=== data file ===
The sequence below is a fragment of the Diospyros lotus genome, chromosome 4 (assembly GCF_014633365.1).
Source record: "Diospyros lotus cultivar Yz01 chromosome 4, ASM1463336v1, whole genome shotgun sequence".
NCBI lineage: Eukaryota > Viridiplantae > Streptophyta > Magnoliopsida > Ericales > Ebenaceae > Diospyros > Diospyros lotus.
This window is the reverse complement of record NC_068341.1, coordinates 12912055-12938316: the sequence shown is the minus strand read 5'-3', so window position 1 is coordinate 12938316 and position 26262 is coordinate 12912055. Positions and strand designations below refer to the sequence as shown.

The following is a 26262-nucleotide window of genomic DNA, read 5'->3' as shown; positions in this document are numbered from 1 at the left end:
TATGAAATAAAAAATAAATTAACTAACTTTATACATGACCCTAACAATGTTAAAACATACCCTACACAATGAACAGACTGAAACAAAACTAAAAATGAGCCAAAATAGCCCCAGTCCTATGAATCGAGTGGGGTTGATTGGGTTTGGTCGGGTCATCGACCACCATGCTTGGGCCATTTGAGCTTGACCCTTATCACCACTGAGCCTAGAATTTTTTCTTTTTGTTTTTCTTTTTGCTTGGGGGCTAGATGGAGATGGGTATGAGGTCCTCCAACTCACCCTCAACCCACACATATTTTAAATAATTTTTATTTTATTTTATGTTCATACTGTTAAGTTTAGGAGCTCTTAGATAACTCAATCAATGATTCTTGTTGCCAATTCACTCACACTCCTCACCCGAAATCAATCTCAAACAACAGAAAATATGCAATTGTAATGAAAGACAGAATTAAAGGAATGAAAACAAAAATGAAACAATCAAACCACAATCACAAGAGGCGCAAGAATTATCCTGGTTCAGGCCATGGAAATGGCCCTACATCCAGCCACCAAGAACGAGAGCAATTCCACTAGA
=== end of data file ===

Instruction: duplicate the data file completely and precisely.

The sequence below is a fragment of the Diospyros lotus genome, chromosome 4 (assembly GCF_014633365.1).
Source record: "Diospyros lotus cultivar Yz01 chromosome 4, ASM1463336v1, whole genome shotgun sequence".
NCBI lineage: Eukaryota > Viridiplantae > Streptophyta > Magnoliopsida > Ericales > Ebenaceae > Diospyros > Diospyros lotus.
This window is the reverse complement of record NC_068341.1, coordinates 12912055-12938316: the sequence shown is the minus strand read 5'-3', so window position 1 is coordinate 12938316 and position 26262 is coordinate 12912055. Positions and strand designations below refer to the sequence as shown.

The following is a 26262-nucleotide window of genomic DNA, read 5'->3' as shown; positions in this document are numbered from 1 at the left end:
TATGAAATAAAAAATAAATTAACTAACTTTATACATGACCCTAACAATGTTAAAACATACCCTACACAATGAACAGACTGAAACAAAACTAAAAATGAGCCAAAATAGCCCCAGTCCTATGAATCGAGTGGGGTTGATTGGGTTTGGTCGGGTCATCGACCACCATGCTTGGGCCATTTGAGCTTGACCCTTATCACCACTGAGCCTAGAATTTTTTCTTTTTGTTTTTCTTTTTGCTTGGGGGCTAGATGGAGATGGGTATGAGGTCCTCCAACTCACCCTCAACCCACACATATTTTAAATAATTTTTATTTTATTTTATGTTCATACTGTTAAGTTTAGGAGCTCTTAGATAACTCAATCAATGATTCTTGTTGCCAATTCACTCACACTCCTCACCCGAAATCAATCTCAAACAACAGAAAATATGCAATTGTAATGAAAGACAGAATTAAAGGAATGAAAACAAAAATGAAACAATCAAACCACAATCACAAGAGGCGCAAGAATTATCCTGGTTCAGGCCATGGAAATGGCCCTACATCCAGCCACCAAGAACGAGAGCAATTCCACTAGA